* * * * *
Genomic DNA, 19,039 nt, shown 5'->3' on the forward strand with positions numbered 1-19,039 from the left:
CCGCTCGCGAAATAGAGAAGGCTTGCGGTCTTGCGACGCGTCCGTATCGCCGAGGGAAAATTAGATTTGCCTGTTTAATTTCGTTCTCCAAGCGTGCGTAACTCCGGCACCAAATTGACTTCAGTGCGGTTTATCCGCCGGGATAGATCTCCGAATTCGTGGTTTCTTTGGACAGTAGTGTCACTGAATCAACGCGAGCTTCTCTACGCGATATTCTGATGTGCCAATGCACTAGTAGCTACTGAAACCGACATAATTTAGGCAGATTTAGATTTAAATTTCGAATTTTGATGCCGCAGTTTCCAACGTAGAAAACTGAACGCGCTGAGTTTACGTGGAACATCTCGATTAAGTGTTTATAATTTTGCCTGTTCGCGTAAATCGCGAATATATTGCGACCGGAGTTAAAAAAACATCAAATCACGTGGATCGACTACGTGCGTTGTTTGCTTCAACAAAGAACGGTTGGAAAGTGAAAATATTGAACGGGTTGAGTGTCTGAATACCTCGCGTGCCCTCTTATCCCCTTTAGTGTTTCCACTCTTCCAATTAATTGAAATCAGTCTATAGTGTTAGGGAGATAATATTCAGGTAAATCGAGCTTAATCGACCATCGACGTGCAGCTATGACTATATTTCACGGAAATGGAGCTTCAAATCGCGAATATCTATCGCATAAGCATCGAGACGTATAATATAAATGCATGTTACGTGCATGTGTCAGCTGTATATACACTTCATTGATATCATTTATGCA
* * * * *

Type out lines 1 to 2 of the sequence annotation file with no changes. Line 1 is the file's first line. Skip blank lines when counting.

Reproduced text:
Genomic DNA, 19,039 nt, shown 5'->3' on the forward strand with positions numbered 1-19,039 from the left:
CCGCTCGCGAAATAGAGAAGGCTTGCGGTCTTGCGACGCGTCCGTATCGCCGAGGGAAAATTAGATTTGCCTGTTTAATTTCGTTCTCCAAGCGTGCGTAACTCCGGCACCAAATTGACTTCAGTGCGGTTTATCCGCCGGGATAGATCTCCGAATTCGTGGTTTCTTTGGACAGTAGTGTCACTGAATCAACGCGAGCTTCTCTACGCGATATTCTGATGTGCCAATGCACTAGTAGCTACTGAAACCGACATAATTTAGGCAGATTTAGATTTAAATTTCGAATTTTGATGCCGCAGTTTCCAACGTAGAAAACTGAACGCGCTGAGTTTACGTGGAACATCTCGATTAAGTGTTTATAATTTTGCCTGTTCGCGTAAATCGCGAATATATTGCGACCGGAGTTAAAAAAACATCAAATCACGTGGATCGACTACGTGCGTTGTTTGCTTCAACAAAGAACGGTTGGAAAGTGAAAATATTGAACGGGTTGAGTGTCTGAATACCTCGCGTGCCCTCTTATCCCCTTTAGTGTTTCCACTCTTCCAATTAATTGAAATCAGTCTATAGTGTTAGGGAGATAATATTCAGGTAAATCGAGCTTAATCGACCATCGACGTGCAGCTATGACTATATTTCACGGAAATGGAGCTTCAAATCGCGAATATCTATCGCATAAGCATCGAGACGTATAATATAAATGCATGTTACGTGCATGTGTCAGCTGTATATACACTTCATTGATATCATTTATGCA